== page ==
- Gender-based violence (GBV) ranks third among the most important women’s-rights issues that Ghanaians want their government and society to address.
- More than three-fourths (78%) of citizens say violence against women is “not very common” or “not at all common” in their community, though 21% disagree.
- More than eight in 10 Ghanaians (85%) say it is “never” justified for a man to use physical force to discipline his wife.
- More than four in 10 respondents consider it “somewhat likely” (24%) or “very likely” (18%) that a woman will be criticised, harassed, or shamed if she reports gender- based violence to the authorities. Only about one-third (35%) say this is “very unlikely.”
- But most citizens (86%) believe that the police are likely to take cases of GBV seriously.
- Almost two-thirds (64%) of Ghanaians say domestic violence should be treated as a criminal matter rather than as a private matter to be resolved within the family.
About one in three women worldwide experience physical or sexual violence in their lifetime (World Health Organization, 2021), a “shadow pandemic” that may have been exacerbated by the social and economic effects of COVID-19 (UN Women, 2020).
In Ghana, the most recent Demographic and Health Survey reported that 36.6% of women had experienced physical violence since age 15, including 17.2% during the previous year (Ghana Statistical Service, 2009). About one in four Ghanaian women have suffered physical and/or sexual violence by an intimate partner (UN Women, 2022). The Ghana Police Service reported 16,000 cases of domestic violence in 2020 (GBCGhanaonline, 2022a; Ghanaian Times, 2022; B&FTonline, 2022) – almost certainly an under-estimate of the problem, as many cases of gender-based violence go unreported by victims who distrust the legal system or fear stigmatisation or retribution (Ogum Alangea et al., 2018; B&FTonline, 2022).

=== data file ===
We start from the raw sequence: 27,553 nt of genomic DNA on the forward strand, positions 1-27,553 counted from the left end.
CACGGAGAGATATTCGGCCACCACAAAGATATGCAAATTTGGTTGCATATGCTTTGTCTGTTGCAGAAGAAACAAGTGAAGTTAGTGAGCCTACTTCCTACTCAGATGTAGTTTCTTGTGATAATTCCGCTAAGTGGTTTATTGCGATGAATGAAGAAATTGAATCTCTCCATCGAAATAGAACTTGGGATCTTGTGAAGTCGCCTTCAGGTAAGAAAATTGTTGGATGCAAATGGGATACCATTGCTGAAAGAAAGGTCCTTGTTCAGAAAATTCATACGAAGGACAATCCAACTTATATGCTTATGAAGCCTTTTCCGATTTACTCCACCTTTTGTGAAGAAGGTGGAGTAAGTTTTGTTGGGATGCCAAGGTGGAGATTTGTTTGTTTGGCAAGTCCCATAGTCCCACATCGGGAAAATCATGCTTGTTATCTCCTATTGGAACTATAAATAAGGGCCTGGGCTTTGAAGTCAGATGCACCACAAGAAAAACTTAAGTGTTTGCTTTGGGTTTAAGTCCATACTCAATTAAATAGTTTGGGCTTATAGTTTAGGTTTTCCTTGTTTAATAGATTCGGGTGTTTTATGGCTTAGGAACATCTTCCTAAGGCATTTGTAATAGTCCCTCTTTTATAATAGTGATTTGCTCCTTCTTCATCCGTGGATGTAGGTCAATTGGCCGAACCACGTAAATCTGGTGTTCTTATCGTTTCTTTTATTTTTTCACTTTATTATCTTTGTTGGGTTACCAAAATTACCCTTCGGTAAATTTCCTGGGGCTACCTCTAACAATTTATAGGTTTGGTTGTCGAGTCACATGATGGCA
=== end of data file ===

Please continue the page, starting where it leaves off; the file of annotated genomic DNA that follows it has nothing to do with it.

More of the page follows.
To fight gender-based violence (GBV), the government established a Domestic Violence and Victims Support Unit within the police service. Under the auspices of the Ministry of Gender, Children, and Social Protection, the Department of Social Welfare and the Commission on Human Rights and Administrative Justice provide services to GBV victims. The National Gender Policy, the Domestic Violence Act, and the National Domestic Violence Policy are all under review and expected to be updated (Daily Guide Network, 2022; Graphic Online 2022, Women and Girls Empowered, 2022).
Despite such efforts, GBV incidents continue to make national headlines, such as the shooting death of a 33-year-old woman in Dzodze, in which her boyfriend stands accused (GBCGhanaonline, 2022b); the murder of a 25-year-old trainee nurse whose body was found brutalised and buried, allegedly by a local chief and self-proclaimed pastor (Ghana News Agency, 2022); and the reported gang rape of a university student by six of her peers (GhPage, 2022).
This dispatch reports on a special survey module included in the Afrobarometer Round 9 (2021/2022) questionnaire to explore Africans’ experiences and perceptions of gender- based violence. (For related findings on gender equality, see Twum & Dome, 2022).
In Ghana, citizens say that gender-based violence constitutes one of the most important women’s-rights issues that the government and society must address. While most consider domestic violence a criminal matter and believe that the police take GBV cases seriously, a significant minority say it is likely that a woman will be criticised or harassed if she reports GBV violence to the authorities.